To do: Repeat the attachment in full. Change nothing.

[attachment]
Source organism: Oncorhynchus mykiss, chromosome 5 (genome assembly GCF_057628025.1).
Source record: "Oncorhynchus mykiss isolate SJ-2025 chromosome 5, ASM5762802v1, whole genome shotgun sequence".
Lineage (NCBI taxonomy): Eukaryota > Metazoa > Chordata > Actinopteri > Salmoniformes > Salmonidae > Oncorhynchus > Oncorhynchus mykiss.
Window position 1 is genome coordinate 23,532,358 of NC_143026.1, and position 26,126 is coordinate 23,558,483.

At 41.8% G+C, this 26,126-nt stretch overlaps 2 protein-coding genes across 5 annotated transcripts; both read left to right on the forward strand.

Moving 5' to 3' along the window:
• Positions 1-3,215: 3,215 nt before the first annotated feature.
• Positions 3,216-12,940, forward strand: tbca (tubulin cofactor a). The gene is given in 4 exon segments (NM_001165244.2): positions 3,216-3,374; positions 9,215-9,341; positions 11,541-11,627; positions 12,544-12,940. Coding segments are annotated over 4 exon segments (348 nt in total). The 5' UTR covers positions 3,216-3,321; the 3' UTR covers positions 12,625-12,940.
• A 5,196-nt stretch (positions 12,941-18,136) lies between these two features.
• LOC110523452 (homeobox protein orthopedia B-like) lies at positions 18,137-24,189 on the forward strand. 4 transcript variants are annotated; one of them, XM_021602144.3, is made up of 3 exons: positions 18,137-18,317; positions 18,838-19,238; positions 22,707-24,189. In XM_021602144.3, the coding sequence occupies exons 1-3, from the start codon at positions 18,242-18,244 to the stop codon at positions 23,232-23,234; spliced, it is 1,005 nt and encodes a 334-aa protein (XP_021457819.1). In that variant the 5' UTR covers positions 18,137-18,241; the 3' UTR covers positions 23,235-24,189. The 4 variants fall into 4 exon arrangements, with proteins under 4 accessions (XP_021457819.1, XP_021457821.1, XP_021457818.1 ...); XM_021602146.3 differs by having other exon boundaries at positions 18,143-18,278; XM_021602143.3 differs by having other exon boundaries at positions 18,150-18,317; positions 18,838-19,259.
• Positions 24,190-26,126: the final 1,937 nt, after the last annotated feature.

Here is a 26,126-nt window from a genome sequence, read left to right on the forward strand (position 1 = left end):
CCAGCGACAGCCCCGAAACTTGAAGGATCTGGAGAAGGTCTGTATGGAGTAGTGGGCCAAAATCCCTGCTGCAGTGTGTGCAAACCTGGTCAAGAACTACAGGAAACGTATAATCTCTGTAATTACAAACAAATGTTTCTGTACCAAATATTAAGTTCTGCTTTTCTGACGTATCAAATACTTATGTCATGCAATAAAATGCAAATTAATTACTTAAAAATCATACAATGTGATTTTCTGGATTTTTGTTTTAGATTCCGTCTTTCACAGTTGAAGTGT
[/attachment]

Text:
Source organism: Oncorhynchus mykiss, chromosome 5 (genome assembly GCF_057628025.1).
Source record: "Oncorhynchus mykiss isolate SJ-2025 chromosome 5, ASM5762802v1, whole genome shotgun sequence".
Lineage (NCBI taxonomy): Eukaryota > Metazoa > Chordata > Actinopteri > Salmoniformes > Salmonidae > Oncorhynchus > Oncorhynchus mykiss.
Window position 1 is genome coordinate 23,532,358 of NC_143026.1, and position 26,126 is coordinate 23,558,483.

At 41.8% G+C, this 26,126-nt stretch overlaps 2 protein-coding genes across 5 annotated transcripts; both read left to right on the forward strand.

Moving 5' to 3' along the window:
• Positions 1-3,215: 3,215 nt before the first annotated feature.
• Positions 3,216-12,940, forward strand: tbca (tubulin cofactor a). The gene is given in 4 exon segments (NM_001165244.2): positions 3,216-3,374; positions 9,215-9,341; positions 11,541-11,627; positions 12,544-12,940. Coding segments are annotated over 4 exon segments (348 nt in total). The 5' UTR covers positions 3,216-3,321; the 3' UTR covers positions 12,625-12,940.
• A 5,196-nt stretch (positions 12,941-18,136) lies between these two features.
• LOC110523452 (homeobox protein orthopedia B-like) lies at positions 18,137-24,189 on the forward strand. 4 transcript variants are annotated; one of them, XM_021602144.3, is made up of 3 exons: positions 18,137-18,317; positions 18,838-19,238; positions 22,707-24,189. In XM_021602144.3, the coding sequence occupies exons 1-3, from the start codon at positions 18,242-18,244 to the stop codon at positions 23,232-23,234; spliced, it is 1,005 nt and encodes a 334-aa protein (XP_021457819.1). In that variant the 5' UTR covers positions 18,137-18,241; the 3' UTR covers positions 23,235-24,189. The 4 variants fall into 4 exon arrangements, with proteins under 4 accessions (XP_021457819.1, XP_021457821.1, XP_021457818.1 ...); XM_021602146.3 differs by having other exon boundaries at positions 18,143-18,278; XM_021602143.3 differs by having other exon boundaries at positions 18,150-18,317; positions 18,838-19,259.
• Positions 24,190-26,126: the final 1,937 nt, after the last annotated feature.

Here is a 26,126-nt window from a genome sequence, read left to right on the forward strand (position 1 = left end):
CCAGCGACAGCCCCGAAACTTGAAGGATCTGGAGAAGGTCTGTATGGAGTAGTGGGCCAAAATCCCTGCTGCAGTGTGTGCAAACCTGGTCAAGAACTACAGGAAACGTATAATCTCTGTAATTACAAACAAATGTTTCTGTACCAAATATTAAGTTCTGCTTTTCTGACGTATCAAATACTTATGTCATGCAATAAAATGCAAATTAATTACTTAAAAATCATACAATGTGATTTTCTGGATTTTTGTTTTAGATTCCGTCTTTCACAGTTGAAGTGT